Emergency Fills for Medications Requiring a Pre-Authorization

  • If a customer urgently needs medication filled during Premera's non-business hours, the pharmacy can do a one-time override. To see if a medication qualifies for an emergency override, view our list of medication types eligible for up to a 7-day override.

    This emergency override list is only applicable to customers who are enrolled in a Washington fully-insured group or individual health plan.

    Customers who get an emergency fill may have to pay their cost share, which is the portion of healthcare costs the customer is responsible for, as determined by their plan. This may include deductibles, coinsurance, copayments, and similar charges.

    Medication list for emergency fills

    The medication list for emergency fill to address immediate therapeutic needs is as follows: (Medications in addition to those listed may be covered for Emergency Fill on a health plan by health plan basis).

    • Antibiotics & Antivirals for acute infections
    • Medications for mental health conditions
    • Anticoagulant/Antiplatelet medication
    • Antiemetics (for imminent nausea and vomiting)
    • Anti-Rejection/Immunosuppression medication for post-transplant patients
    • Antiretrovirals (continuing current therapy, not new starts except for emergency use)
    • Cardiovascular medications for acute treatment only (for example, antiarrhythmics, anti-hypertensives)
    • Epinephrine injections
    • Generically available, immediate release pain medication (does not include transmucosal immediate release fentanyl)
    • Gout flare (acute) medications
    • Insulin (continuing current therapy, not new starts)
    • Naloxone
    • Non-OTC pediculocides-lice and scabies treatments
    • Rescue Inhalants and delivery support devices
    • Seizure/epilepsy medications
    • Triptans

    High dollar medications for chronic conditions, such as oral oncology, hepatitis C, biologics, multiple sclerosis treatments, enzyme replacements, and so on are not consistent with the definition of “immediate therapeutic needs” and thus would not be covered for emergency fill.

    Also, an emergency fill will not be paid in the following situations:

    • Non-contracted pharmacy
    • Refill too soon
    • Quantity limitation exceeded
    • Yearly maximum met

    When are emergency fills appropriate?

    Emergency Fills are appropriate in those circumstances where a patient presents at a pharmacy with an 'immediate therapeutic need' for a prescribed medication that requires a pre-authorization due to formulary or other utilization management restrictions.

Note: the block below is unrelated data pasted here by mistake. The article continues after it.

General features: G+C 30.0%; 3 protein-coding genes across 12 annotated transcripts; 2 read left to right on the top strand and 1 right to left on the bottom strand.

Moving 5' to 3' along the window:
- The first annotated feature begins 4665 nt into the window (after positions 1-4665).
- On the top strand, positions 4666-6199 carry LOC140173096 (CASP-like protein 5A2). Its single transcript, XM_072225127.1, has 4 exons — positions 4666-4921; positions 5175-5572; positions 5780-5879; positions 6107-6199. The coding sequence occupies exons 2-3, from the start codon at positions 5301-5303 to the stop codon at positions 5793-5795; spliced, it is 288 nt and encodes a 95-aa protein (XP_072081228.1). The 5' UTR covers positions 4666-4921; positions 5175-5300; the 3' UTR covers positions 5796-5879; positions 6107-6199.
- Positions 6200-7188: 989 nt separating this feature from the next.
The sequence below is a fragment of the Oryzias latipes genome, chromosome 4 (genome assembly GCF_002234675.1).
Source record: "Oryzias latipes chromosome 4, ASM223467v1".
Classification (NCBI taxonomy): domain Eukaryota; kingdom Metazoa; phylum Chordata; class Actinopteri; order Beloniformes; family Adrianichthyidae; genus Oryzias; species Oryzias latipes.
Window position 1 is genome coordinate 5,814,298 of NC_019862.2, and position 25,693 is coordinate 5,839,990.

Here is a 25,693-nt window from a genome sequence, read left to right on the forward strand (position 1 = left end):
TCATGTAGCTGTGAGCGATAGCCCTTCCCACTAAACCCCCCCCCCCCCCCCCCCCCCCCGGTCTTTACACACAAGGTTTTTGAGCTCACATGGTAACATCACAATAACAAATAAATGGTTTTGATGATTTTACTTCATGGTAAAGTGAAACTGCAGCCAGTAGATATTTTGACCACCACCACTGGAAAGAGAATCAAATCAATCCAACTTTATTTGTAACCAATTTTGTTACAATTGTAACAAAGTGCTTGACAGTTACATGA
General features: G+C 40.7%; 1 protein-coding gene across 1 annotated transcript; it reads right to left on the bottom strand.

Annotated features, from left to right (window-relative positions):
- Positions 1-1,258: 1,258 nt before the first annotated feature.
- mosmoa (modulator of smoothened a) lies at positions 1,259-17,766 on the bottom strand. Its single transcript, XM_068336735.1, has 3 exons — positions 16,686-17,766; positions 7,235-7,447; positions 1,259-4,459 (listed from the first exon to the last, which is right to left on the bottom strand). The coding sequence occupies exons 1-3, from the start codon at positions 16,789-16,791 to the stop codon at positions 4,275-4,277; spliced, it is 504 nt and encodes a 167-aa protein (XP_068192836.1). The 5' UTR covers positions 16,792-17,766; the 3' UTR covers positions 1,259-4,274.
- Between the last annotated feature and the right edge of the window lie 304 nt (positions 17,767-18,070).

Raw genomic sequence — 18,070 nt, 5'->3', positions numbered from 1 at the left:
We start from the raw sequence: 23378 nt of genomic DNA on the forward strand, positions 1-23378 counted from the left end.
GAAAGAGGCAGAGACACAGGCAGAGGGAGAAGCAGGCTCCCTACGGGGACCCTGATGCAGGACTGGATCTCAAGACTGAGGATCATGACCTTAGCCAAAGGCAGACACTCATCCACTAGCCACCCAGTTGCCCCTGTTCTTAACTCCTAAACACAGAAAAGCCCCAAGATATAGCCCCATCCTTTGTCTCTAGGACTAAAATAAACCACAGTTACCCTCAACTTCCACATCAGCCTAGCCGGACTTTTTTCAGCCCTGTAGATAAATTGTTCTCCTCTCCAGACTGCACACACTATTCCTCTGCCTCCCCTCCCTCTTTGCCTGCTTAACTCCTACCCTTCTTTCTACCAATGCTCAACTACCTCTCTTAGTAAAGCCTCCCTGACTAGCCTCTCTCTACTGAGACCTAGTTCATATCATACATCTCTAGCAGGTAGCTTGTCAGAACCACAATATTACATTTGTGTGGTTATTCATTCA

• Immediate therapeutic needs are those where passage of time (i.e., the timeframe required for an Urgent Review) without treatment would result in imminent emergency care, hospital admission OR might seriously jeopardize the life or health of the patient or others in contact with the patient
    • Emergency Fill is a short term dispensed amount of medication that allows time for the processing of a pre-authorization request. Only the emergency fill dosage of the medication will be approved and paid.

    The dosage of the Emergency Fill must either be the minimum packaging size that cannot be broken (e.g., injectable), or the lesser of a 7-day supply or the amount as prescribed. (Depending upon their policies, Health Plans may exceed this baseline dispensing amount.) In the event the medication is to be continued for treatment beyond the emergency fill authorization, health plans may apply formulary or utilization management restrictions that will be reviewed following the health plans' standard procedure.

    What is the process for getting approval and payment of an emergency fill?

    When a currently eligible member of the health presents at a contracted dispensing pharmacy with an immediate therapeutic need and a corresponding prescription from their provider for a medication requiring a pre-authorization that is specified on the list, the health plan's Emergency Fill policy (which must be on their web site) will outline their process by which the dispensing pharmacy can secure payment for emergency fill. Two typical processes are:

    • The dispensing pharmacy will be given a code that can be submitted with the claim that designates the dispensed medication as an emergency fill and will authorize payment.
    • The dispensing pharmacy will contact the health plan's pre-authorization department within 2 business days to inform them of the Emergency Fill so that a claim for the dispensed medication can be retrospectively submitted and paid.